Sunday, September 27, 2009

I skipped out on Izzi's birthday party yesterday so I could see Genla teach in Chinatown and then come home to do my own studies for school. These kinds of decisions are really hard for me. Who wouldn't rather be hanging out with their good friends? But I have this idea that by studying well, I can help a lot of people, including all those same friends. So I have been curtailing my extracurricular activities and hitting the books as much as I can.

I won't lie - it's hard!

As my friend Jeremy said, "I don't actually like reading. It's just I like ideas, and they happen to be in books." He's a PhD student.

Actually, I do like reading. All of the Tibetan scriptures we get to read are amazing. And FWIW I love love loved reading Roger Haight's Dynamics of Theology over the summer.

Roger Haight is scholar-in-residence at my school. He used to be a professor there, but the Vatican banned him from teaching. How exciting! (not for him). You can read a bit about it at this Union alum's blog.

After the teaching, I overhead Genla speaking to one of the students.

"When I started studying, I did not think I could learn Sanskrit. At that time I did not even have the thought of English," he said. "I thought, 'If I can just learn enough Hindi to read the newspaper, that will be something.'" Now he is a scholar of the classical Tibetan language, fluent in his native Ladakhi dialect as well as cenrtal Tibetan, Hindi, Sanskrit, and highly proficient in English and Pali.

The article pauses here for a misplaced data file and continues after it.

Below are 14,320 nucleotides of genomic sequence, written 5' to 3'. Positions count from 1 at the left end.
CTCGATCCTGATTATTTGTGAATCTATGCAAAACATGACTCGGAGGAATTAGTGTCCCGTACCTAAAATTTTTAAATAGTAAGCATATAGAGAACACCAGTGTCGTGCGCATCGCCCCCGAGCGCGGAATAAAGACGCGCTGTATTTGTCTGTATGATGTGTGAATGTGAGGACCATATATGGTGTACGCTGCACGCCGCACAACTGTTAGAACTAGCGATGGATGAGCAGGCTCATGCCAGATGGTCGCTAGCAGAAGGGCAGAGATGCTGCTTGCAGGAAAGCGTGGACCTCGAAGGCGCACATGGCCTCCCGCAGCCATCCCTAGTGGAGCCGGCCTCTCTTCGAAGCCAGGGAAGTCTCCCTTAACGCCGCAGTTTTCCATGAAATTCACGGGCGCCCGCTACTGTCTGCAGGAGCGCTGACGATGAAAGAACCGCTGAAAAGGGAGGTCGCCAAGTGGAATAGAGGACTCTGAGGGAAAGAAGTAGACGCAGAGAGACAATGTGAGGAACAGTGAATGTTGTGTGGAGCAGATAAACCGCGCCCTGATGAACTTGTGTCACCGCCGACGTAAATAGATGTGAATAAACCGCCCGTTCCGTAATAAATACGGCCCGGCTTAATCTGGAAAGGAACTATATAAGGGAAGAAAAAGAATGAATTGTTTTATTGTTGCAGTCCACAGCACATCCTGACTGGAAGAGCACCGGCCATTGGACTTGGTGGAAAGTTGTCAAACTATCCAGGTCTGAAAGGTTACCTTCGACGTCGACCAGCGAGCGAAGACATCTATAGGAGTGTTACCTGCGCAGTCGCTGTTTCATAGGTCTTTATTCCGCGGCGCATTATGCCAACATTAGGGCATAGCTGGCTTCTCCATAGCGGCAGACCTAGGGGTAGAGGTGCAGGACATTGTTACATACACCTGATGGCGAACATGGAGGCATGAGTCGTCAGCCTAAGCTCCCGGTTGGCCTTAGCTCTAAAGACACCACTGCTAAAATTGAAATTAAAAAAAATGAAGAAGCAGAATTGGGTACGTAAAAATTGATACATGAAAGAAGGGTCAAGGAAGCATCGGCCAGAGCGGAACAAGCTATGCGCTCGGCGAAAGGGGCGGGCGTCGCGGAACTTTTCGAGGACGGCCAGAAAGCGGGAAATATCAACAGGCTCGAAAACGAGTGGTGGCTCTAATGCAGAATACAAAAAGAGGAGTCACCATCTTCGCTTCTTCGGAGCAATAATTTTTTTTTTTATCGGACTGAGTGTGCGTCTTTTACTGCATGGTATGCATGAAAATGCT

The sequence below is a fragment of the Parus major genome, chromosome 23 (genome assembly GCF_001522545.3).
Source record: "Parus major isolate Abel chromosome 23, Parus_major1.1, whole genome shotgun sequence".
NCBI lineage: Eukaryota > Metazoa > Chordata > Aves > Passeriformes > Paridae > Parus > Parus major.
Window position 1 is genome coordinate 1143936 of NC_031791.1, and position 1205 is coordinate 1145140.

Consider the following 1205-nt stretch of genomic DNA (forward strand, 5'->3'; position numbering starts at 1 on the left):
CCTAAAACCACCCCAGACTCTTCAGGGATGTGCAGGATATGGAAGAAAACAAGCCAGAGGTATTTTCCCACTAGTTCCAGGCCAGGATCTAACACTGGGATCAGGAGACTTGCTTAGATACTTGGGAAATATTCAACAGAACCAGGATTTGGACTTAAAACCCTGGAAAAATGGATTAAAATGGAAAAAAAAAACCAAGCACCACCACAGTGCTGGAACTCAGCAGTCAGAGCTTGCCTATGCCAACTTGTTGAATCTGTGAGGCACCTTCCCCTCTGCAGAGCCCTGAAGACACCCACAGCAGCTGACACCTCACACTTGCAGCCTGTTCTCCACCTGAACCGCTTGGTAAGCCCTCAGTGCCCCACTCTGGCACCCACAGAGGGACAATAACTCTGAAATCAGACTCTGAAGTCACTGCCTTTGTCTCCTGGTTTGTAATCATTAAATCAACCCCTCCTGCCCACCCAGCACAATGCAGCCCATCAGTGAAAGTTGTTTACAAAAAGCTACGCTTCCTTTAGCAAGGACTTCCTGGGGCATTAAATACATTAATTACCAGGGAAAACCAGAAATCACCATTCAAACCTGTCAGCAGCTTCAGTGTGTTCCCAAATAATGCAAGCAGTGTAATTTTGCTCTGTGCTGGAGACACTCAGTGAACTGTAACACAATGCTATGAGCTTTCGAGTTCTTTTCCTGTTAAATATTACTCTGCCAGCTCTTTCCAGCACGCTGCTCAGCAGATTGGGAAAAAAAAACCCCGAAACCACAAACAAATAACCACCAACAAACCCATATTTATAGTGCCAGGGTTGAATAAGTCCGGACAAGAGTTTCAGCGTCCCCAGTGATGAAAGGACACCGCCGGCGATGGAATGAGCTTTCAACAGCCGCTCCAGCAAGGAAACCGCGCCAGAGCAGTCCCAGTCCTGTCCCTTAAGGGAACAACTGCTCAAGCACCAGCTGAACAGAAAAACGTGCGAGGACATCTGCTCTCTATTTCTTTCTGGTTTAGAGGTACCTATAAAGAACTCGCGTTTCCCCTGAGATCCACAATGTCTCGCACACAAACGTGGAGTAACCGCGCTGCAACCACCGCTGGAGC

We tend to think of scholars of his caliber as sort of springing up out of the muck fully formed. But he is fond of quoting Sakya Pandita: "Drop by drop you fill an ocean."

Friday, September 25, 2009

We counted. Genla has received 100 mail solicitations this week.

He gives to an unthinkable - sometimes even apparently contradictory - variety of causes: [list]

Different organizations call on the phone. Yesterday is was the National Parks. They asked for $70. Genla said he would send ten, if they put a letter in the mail.

"So may letters," he said, pointing at the stack. "I think all are good. Who is not good?"

"I think if you give to Dharma, you make more people like you. Then more people will give."

He shook his head.

"Who's Dharma?" he said.

I saw the Burmese monks of the Saffron Revolution speak at Columbia last semester. They were totally inspiring. They're standing up for human rights in the face of unbelievable oppression. At the end of their talk they chanted in Pali, a prayer of loving-kindness for the whole world. What kind of beings can have such compassion for others--including their opponents--after being horribly beaten, abused, jailed and run out of their own country? Believe it or not, human beings.

Of course I have to include a Times link . . . above photo by photo Chang W. Lee/NY Times

support their cause any way can

Sunday, September 13, 2009

If you're like me, and sometimes take your extraordinary educational opportunities for granted, read this wonderful article from the Times magazine about the education of Afgan girls. The most inspiring back-to-school article ever.

Monday, September 07, 2009

more flowers, different altar